Dynamic Planet B/C

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OrigamiPlanet
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Re: Dynamic Planet B/C

Postby OrigamiPlanet » November 9th, 2017, 12:26 pm

fffurious wrote:What's a good way to format your notes for this event? I've only ever happened to do events with 1-page note sheets, and I'm wondering what the best way to organize notes for this is.


A good starting outline would be to just have each of the letters down as a header - if you start to see a lot of information for one specific part in the category, make a subheader for that. Keep it simple, don't make it too sophisticated and complicated.
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Re: Dynamic Planet B/C

Postby knottingpurple » November 11th, 2017, 12:52 pm

OrigamiPlanet wrote:
fffurious wrote:What's a good way to format your notes for this event? I've only ever happened to do events with 1-page note sheets, and I'm wondering what the best way to organize notes for this is.


A good starting outline would be to just have each of the letters down as a header - if you start to see a lot of information for one specific part in the category, make a subheader for that. Keep it simple, don't make it too sophisticated and complicated.


Definitely having notes on each of the subtopics - and knowing where to find each of those subtopics on your notes sheet - is really useful. I find that later in the season I know a lot of the basic stuff for each topic, so I don't need it on the notes sheet, and that makes it more organised. And then any leftover space in your 4 pages I would devote to lots of diagrams, because labelling of layers of the earth and basins and tectonic plates and all sorts of things does come up.
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Re: Dynamic Planet B/C

Postby jonathanzhang53 » November 15th, 2017, 7:23 pm

Is an aulacogen considered a sedimentary/tectonic basin?

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Re: Dynamic Planet B/C

Postby OrigamiPlanet » November 17th, 2017, 12:33 pm

jonathanzhang53 wrote:Is an aulacogen considered a sedimentary/tectonic basin?


From what I know, an aulacogen can BECOME a tectonic basin, but I wouldn't necessarily think that it itself is a tectonic basin.
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Re: Dynamic Planet B/C

Postby shamu111 » November 25th, 2017, 2:34 am

Could someone clarify the use of the Gutenberg Discontinuity for me? I thought it was used to define the core mantle boundary, but this article (https://en.wikipedia.org/wiki/Lithosphe ... e_boundary) says it is also close to the lithosphere asthenosphere boundary. These two (Core mantle and lithosphere asthenosphere) do not appear to be near one another at all, unless I am missing something here.

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Re: Dynamic Planet B/C

Postby knottingpurple » November 25th, 2017, 5:45 am

shamu111 wrote:Could someone clarify the use of the Gutenberg Discontinuity for me? I thought it was used to define the core mantle boundary, but this article (https://en.wikipedia.org/wiki/Lithosphe ... e_boundary) says it is also close to the lithosphere asthenosphere boundary. These two (Core mantle and lithosphere asthenosphere) do not appear to be near one another at all, unless I am missing something here.


In Google results for Gutenberg discontinuity there are also some results talking about something at like 100 km depth and some at the base of the mantle, and reputable journal articles about both so I don't think it's a mistake, and there's definitely no way these things are the same, so I think it's probably 2 different things with the same name. That's true of the Lehmann discontinuity so I wouldn't be shocked if that's true of another discontinuity.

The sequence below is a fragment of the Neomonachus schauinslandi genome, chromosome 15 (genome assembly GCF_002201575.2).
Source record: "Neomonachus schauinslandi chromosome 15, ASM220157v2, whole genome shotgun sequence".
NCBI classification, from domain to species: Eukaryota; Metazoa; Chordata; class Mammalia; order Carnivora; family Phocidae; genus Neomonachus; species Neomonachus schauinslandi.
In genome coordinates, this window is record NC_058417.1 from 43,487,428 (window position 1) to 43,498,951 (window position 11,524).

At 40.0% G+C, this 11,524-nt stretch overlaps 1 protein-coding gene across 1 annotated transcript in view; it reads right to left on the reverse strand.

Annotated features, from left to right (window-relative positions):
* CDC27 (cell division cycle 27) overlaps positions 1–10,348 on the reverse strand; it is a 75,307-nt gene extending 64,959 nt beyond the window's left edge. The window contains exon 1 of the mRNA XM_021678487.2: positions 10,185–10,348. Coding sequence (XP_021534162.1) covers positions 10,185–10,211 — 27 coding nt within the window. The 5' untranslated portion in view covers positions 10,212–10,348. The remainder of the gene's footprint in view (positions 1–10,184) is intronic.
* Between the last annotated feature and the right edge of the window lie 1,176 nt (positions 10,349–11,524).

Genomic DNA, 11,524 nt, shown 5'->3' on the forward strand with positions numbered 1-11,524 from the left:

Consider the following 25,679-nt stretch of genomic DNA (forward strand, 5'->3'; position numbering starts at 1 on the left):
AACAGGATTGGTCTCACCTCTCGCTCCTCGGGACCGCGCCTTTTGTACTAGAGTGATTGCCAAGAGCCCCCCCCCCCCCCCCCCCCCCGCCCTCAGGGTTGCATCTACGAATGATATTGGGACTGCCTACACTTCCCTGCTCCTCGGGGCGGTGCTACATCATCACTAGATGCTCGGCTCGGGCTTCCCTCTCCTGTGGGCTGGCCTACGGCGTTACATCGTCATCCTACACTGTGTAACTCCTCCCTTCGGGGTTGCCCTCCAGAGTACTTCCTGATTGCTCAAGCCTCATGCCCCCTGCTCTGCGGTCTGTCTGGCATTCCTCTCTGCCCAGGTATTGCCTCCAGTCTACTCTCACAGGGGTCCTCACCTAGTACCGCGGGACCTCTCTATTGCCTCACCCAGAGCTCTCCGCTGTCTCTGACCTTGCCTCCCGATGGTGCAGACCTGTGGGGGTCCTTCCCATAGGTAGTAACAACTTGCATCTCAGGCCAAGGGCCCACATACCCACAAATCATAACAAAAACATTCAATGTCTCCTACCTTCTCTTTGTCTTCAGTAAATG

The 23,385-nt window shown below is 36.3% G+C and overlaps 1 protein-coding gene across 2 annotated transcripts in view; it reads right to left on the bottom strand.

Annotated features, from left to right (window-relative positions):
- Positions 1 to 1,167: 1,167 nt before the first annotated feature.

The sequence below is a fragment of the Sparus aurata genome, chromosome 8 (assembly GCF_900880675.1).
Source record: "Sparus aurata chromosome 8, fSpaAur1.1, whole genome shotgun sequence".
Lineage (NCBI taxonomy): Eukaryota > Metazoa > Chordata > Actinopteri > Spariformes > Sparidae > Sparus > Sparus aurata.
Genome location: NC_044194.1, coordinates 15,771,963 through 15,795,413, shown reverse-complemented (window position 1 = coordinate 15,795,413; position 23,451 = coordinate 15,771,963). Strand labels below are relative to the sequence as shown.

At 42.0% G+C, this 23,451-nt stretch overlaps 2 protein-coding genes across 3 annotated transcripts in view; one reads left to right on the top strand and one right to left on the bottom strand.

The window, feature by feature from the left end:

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Re: Dynamic Planet B/C

Postby appleshake123 » November 25th, 2017, 8:20 am

knottingpurple wrote:
shamu111 wrote:Could someone clarify the use of the Gutenberg Discontinuity for me? I thought it was used to define the core mantle boundary, but this article (https://en.wikipedia.org/wiki/Lithosphe ... e_boundary) says it is also close to the lithosphere asthenosphere boundary. These two (Core mantle and lithosphere asthenosphere) do not appear to be near one another at all, unless I am missing something here.


In Google results for Gutenberg discontinuity there are also some results talking about something at like 100 km depth and some at the base of the mantle, and reputable journal articles about both so I don't think it's a mistake, and there's definitely no way these things are the same, so I think it's probably 2 different things with the same name. That's true of the Lehmann discontinuity so I wouldn't be shocked if that's true of another discontinuity.


I came across similar things. According to Penn State, Gutenburg found the D'' Layers(Known as the Gutenburg Discontinuity Core-Mantle Boundary). The other boundary is the Gutenburg Low Velocity Zone(which is the LAB mentioned. This low velocity zone is the section where the lithosphere "rides" the asthenosphere and due to the relative flexibility of the asthenosphere, waves decrease in velocity but s-waves significantly decrease in velocity.

In comparison, Lehmann discoveries, as mentioned by knottingpurple, are the Lehmann Discontinuity inner-outer core boundary(During a large New Zealand earthquake, she found it because seismographs across the world obtained p-wave readings showing that not all waves were deflected like previously thought) and Lehmann Discontinuity in the mantle is found in primarily continental and island arc regions where, at 220 km depth, seismic wave suddenly increase in velocity(7% but more recent studies show 2-4.5%). It is within the lower end of the Low Velocity Zone of Gutenburg. Here's another source.

For anyone curious for a summary of the process, various attempts have been made to propose a reason for this increase in velocity. The hypothesis of mineralogical and chemical transition does not increase the velocity as drastically as observed. The current probable explanation is that "it represents the transition in deformation mechanism from dislocation to diffusion creep (Karato, 1992)." The anisotropic lithosphere quickly changes to a isotropic asthenosphere.